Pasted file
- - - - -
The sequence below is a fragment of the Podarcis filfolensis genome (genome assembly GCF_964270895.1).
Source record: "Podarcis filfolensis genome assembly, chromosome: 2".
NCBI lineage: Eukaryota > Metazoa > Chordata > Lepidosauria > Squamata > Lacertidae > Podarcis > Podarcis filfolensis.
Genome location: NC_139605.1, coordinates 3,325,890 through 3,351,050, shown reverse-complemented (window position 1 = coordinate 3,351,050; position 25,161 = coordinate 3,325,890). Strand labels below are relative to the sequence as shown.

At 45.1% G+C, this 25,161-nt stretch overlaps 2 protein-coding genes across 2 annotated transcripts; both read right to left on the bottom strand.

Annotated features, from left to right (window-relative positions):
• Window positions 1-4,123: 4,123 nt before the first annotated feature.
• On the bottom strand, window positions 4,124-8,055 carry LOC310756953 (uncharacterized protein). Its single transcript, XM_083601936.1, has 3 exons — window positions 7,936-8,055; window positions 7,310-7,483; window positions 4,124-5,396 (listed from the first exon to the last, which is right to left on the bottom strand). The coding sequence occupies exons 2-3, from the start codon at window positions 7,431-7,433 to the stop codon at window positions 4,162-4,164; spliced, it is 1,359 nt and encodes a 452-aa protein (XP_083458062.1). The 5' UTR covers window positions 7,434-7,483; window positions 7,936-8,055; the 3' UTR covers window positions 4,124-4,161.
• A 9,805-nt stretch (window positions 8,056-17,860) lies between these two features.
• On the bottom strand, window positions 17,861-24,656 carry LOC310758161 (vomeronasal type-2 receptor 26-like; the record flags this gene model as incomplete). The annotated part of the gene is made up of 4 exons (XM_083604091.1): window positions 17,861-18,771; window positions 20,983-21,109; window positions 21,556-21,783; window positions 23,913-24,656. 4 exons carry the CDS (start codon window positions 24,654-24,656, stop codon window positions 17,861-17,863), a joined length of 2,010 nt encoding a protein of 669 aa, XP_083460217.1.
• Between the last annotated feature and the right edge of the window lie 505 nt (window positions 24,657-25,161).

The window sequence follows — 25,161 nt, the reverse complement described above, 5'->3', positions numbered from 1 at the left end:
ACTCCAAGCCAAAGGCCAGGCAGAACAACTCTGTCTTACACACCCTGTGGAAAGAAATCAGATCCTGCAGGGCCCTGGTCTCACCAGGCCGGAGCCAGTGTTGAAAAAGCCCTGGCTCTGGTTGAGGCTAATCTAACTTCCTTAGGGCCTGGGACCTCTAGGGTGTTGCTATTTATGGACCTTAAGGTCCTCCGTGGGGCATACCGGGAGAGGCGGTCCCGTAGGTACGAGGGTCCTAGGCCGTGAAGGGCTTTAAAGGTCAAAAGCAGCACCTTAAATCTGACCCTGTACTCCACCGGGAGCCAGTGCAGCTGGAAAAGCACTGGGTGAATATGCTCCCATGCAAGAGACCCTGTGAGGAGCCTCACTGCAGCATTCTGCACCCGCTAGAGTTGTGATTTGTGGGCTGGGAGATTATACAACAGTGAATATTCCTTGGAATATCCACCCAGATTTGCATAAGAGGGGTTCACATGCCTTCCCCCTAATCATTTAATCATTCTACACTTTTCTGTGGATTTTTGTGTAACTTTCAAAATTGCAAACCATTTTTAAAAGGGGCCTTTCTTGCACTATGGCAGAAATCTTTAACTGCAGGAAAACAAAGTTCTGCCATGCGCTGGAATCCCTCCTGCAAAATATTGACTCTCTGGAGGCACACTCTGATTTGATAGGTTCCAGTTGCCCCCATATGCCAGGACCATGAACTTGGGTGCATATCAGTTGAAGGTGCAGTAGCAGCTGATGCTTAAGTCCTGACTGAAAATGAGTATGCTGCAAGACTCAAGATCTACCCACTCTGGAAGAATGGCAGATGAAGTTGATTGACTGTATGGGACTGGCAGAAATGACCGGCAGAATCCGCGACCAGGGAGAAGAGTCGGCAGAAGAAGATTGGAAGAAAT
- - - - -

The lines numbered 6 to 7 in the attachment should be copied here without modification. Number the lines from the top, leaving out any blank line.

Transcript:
Annotated features, from left to right (window-relative positions):
• Window positions 1-4,123: 4,123 nt before the first annotated feature.